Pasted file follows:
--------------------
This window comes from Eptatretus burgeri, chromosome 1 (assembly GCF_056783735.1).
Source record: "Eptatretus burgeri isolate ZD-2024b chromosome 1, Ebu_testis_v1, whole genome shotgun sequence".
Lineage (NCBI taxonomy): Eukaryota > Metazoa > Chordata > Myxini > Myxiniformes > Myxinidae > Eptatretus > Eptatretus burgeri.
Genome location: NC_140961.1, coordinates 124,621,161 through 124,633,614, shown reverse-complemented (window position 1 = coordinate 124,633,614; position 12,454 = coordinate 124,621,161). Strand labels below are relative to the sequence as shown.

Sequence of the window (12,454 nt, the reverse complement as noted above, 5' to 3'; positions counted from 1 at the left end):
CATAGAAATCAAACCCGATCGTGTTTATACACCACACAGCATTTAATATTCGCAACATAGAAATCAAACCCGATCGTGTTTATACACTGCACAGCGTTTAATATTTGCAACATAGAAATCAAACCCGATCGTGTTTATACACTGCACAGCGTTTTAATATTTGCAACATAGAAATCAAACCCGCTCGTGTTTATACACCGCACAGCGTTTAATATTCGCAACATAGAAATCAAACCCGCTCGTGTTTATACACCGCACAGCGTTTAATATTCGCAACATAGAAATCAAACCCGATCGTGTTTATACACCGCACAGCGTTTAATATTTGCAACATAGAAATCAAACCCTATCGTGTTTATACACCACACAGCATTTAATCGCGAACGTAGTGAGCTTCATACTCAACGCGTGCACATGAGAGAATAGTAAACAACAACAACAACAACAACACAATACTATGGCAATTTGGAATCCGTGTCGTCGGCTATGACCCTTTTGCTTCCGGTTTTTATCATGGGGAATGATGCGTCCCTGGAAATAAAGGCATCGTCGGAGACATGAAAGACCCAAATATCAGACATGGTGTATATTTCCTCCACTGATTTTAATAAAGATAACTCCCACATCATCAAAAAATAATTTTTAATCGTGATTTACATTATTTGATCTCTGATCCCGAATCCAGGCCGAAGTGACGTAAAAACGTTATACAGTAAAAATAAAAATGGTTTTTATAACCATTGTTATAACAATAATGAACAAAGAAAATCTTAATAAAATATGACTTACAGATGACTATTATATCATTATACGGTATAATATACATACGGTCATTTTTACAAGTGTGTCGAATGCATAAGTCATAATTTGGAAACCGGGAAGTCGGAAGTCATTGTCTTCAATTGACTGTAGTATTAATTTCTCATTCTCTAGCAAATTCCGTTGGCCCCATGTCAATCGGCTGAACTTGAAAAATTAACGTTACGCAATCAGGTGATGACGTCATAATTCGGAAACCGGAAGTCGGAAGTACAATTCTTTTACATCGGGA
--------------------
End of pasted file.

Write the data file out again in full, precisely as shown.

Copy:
This window comes from Eptatretus burgeri, chromosome 1 (assembly GCF_056783735.1).
Source record: "Eptatretus burgeri isolate ZD-2024b chromosome 1, Ebu_testis_v1, whole genome shotgun sequence".
Lineage (NCBI taxonomy): Eukaryota > Metazoa > Chordata > Myxini > Myxiniformes > Myxinidae > Eptatretus > Eptatretus burgeri.
Genome location: NC_140961.1, coordinates 124,621,161 through 124,633,614, shown reverse-complemented (window position 1 = coordinate 124,633,614; position 12,454 = coordinate 124,621,161). Strand labels below are relative to the sequence as shown.

Sequence of the window (12,454 nt, the reverse complement as noted above, 5' to 3'; positions counted from 1 at the left end):
CATAGAAATCAAACCCGATCGTGTTTATACACCACACAGCATTTAATATTCGCAACATAGAAATCAAACCCGATCGTGTTTATACACTGCACAGCGTTTAATATTTGCAACATAGAAATCAAACCCGATCGTGTTTATACACTGCACAGCGTTTTAATATTTGCAACATAGAAATCAAACCCGCTCGTGTTTATACACCGCACAGCGTTTAATATTCGCAACATAGAAATCAAACCCGCTCGTGTTTATACACCGCACAGCGTTTAATATTCGCAACATAGAAATCAAACCCGATCGTGTTTATACACCGCACAGCGTTTAATATTTGCAACATAGAAATCAAACCCTATCGTGTTTATACACCACACAGCATTTAATCGCGAACGTAGTGAGCTTCATACTCAACGCGTGCACATGAGAGAATAGTAAACAACAACAACAACAACAACACAATACTATGGCAATTTGGAATCCGTGTCGTCGGCTATGACCCTTTTGCTTCCGGTTTTTATCATGGGGAATGATGCGTCCCTGGAAATAAAGGCATCGTCGGAGACATGAAAGACCCAAATATCAGACATGGTGTATATTTCCTCCACTGATTTTAATAAAGATAACTCCCACATCATCAAAAAATAATTTTTAATCGTGATTTACATTATTTGATCTCTGATCCCGAATCCAGGCCGAAGTGACGTAAAAACGTTATACAGTAAAAATAAAAATGGTTTTTATAACCATTGTTATAACAATAATGAACAAAGAAAATCTTAATAAAATATGACTTACAGATGACTATTATATCATTATACGGTATAATATACATACGGTCATTTTTACAAGTGTGTCGAATGCATAAGTCATAATTTGGAAACCGGGAAGTCGGAAGTCATTGTCTTCAATTGACTGTAGTATTAATTTCTCATTCTCTAGCAAATTCCGTTGGCCCCATGTCAATCGGCTGAACTTGAAAAATTAACGTTACGCAATCAGGTGATGACGTCATAATTCGGAAACCGGAAGTCGGAAGTACAATTCTTTTACATCGGGA